The “Cadillac Tax” is a 40% excise tax that the Affordable Care Act (ACA) imposes on employers to the extent the value of employer-sponsored health coverage for an employee exceeds a threshold amount.  As originally enacted under the ACA, the tax was to be nondeductible and would have taken effect in 2018.  The initial threshold amounts would be $10,200 for an employee with “self only” coverage, and $27,500 for an employee with coverage other than “self only” coverage.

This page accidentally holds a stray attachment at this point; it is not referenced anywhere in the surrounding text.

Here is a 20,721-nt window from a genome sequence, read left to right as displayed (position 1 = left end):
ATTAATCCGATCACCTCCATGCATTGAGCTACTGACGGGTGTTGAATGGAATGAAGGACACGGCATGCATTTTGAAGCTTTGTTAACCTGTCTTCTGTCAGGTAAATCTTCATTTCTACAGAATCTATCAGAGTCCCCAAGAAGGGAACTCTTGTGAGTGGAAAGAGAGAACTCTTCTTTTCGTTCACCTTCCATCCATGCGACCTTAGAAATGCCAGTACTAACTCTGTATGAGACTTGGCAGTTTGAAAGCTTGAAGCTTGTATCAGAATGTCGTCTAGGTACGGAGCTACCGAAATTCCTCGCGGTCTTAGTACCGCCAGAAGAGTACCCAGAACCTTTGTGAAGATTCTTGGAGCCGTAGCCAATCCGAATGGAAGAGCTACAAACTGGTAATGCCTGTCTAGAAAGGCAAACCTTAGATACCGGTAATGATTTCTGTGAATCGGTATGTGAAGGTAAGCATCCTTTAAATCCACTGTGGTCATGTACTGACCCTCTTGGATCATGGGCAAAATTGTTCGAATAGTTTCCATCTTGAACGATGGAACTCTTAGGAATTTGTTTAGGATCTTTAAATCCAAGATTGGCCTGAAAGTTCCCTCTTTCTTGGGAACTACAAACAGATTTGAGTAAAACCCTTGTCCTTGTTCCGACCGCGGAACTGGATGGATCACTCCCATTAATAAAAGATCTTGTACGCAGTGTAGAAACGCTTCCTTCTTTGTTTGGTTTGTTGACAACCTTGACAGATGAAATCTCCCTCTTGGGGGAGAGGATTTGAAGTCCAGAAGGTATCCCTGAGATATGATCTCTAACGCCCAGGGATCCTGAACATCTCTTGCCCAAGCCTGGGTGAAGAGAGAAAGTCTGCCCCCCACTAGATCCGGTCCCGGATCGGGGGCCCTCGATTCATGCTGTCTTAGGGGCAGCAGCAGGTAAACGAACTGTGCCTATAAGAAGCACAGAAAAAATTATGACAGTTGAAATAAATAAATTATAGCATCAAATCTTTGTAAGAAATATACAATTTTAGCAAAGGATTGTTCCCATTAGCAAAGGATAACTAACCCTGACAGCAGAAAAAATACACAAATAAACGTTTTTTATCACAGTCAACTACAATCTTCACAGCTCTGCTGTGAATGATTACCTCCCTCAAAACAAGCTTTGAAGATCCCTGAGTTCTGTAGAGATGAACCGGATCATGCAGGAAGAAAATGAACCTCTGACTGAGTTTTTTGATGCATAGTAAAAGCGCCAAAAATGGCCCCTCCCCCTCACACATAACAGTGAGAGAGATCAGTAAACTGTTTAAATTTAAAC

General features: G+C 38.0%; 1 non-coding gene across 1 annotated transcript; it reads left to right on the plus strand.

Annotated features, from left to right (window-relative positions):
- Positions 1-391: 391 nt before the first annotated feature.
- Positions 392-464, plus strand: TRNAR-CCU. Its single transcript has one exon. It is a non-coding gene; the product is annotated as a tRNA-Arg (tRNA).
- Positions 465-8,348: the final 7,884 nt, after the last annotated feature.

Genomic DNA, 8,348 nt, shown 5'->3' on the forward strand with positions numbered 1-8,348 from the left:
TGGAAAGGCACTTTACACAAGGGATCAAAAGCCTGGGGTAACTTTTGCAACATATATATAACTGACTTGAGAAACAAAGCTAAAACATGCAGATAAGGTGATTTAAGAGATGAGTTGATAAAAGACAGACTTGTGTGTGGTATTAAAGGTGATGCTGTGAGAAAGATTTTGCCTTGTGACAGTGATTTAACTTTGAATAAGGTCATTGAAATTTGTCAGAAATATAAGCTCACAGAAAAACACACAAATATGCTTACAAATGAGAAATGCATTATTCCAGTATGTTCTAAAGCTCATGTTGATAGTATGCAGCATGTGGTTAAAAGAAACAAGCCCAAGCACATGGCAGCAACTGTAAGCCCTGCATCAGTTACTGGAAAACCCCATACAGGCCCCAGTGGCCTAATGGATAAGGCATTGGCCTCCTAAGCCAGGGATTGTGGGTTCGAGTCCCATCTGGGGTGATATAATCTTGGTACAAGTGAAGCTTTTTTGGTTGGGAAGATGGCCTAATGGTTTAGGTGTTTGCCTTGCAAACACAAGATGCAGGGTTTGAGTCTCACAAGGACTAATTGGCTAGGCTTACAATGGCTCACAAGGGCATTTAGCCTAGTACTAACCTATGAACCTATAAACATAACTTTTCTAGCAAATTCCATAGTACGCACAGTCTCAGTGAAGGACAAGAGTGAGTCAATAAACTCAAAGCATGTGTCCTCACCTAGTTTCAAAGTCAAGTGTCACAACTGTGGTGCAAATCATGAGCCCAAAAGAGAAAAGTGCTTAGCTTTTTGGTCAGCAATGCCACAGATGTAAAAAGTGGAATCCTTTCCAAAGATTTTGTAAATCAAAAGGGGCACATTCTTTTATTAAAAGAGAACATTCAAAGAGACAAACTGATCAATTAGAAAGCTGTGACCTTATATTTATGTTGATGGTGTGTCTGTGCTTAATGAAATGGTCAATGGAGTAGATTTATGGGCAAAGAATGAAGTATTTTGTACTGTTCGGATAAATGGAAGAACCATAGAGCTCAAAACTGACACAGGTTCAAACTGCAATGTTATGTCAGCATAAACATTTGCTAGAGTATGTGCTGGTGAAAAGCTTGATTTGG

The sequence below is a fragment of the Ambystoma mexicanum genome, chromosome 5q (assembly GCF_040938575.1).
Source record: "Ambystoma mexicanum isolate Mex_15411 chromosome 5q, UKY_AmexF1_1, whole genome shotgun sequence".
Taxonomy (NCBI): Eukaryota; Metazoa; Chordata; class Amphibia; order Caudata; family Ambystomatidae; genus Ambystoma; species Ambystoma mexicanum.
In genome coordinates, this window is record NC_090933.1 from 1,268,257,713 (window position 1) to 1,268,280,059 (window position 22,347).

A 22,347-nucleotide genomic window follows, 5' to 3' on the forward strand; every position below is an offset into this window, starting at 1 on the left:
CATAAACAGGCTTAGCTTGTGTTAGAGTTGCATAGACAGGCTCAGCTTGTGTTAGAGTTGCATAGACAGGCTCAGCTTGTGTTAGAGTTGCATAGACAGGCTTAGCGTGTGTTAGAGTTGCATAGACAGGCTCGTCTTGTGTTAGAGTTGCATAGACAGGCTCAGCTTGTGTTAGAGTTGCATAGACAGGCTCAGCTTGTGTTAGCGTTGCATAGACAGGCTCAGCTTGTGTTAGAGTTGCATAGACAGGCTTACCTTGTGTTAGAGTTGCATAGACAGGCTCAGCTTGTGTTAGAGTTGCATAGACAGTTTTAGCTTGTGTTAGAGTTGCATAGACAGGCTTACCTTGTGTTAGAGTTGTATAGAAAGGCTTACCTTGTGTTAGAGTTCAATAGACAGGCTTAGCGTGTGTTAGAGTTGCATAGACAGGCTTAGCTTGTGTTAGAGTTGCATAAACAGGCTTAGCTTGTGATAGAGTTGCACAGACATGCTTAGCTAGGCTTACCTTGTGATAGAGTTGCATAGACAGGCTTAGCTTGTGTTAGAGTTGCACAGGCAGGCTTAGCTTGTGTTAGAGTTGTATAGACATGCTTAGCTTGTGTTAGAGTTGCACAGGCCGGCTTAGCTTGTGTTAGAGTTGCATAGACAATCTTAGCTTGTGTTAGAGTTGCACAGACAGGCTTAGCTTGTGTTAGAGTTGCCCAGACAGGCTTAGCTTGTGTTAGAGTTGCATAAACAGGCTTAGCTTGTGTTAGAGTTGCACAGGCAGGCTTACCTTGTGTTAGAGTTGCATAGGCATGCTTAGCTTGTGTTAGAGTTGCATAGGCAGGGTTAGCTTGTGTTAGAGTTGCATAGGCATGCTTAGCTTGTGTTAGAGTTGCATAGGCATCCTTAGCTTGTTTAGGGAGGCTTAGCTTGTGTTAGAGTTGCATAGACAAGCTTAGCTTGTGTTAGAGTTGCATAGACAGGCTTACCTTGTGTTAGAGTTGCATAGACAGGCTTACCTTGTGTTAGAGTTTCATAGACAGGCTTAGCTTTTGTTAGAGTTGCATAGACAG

The threshold amounts are subject to a variety of adjustments, including an upward adjustment to the annual limits to the extent the age and gender characteristics of the employer’s workforce differ from that of the national workforce, using the Blue Cross/Blue Shield standard benefit option under the Federal Employees Health Benefits Plan (FEHBP) as the comparison point. There was a concern in the industry that utilizing the claims data with respect to the FEHBP could provide employers with a less than full adjustment value since the population covered by the FEHBP may not reflect the age and gender characteristics of the national workforce.  Consequently, the Act requires the Comptroller General of the United States, in consultation with the National Association of Insurance Commissioners, to report to the House of Representatives and the Senate (within 18 months from the date of enactment) on the suitability of the use of the premium cost of the FEHBP as a benchmark for the age and gender adjustment of the dollar limits.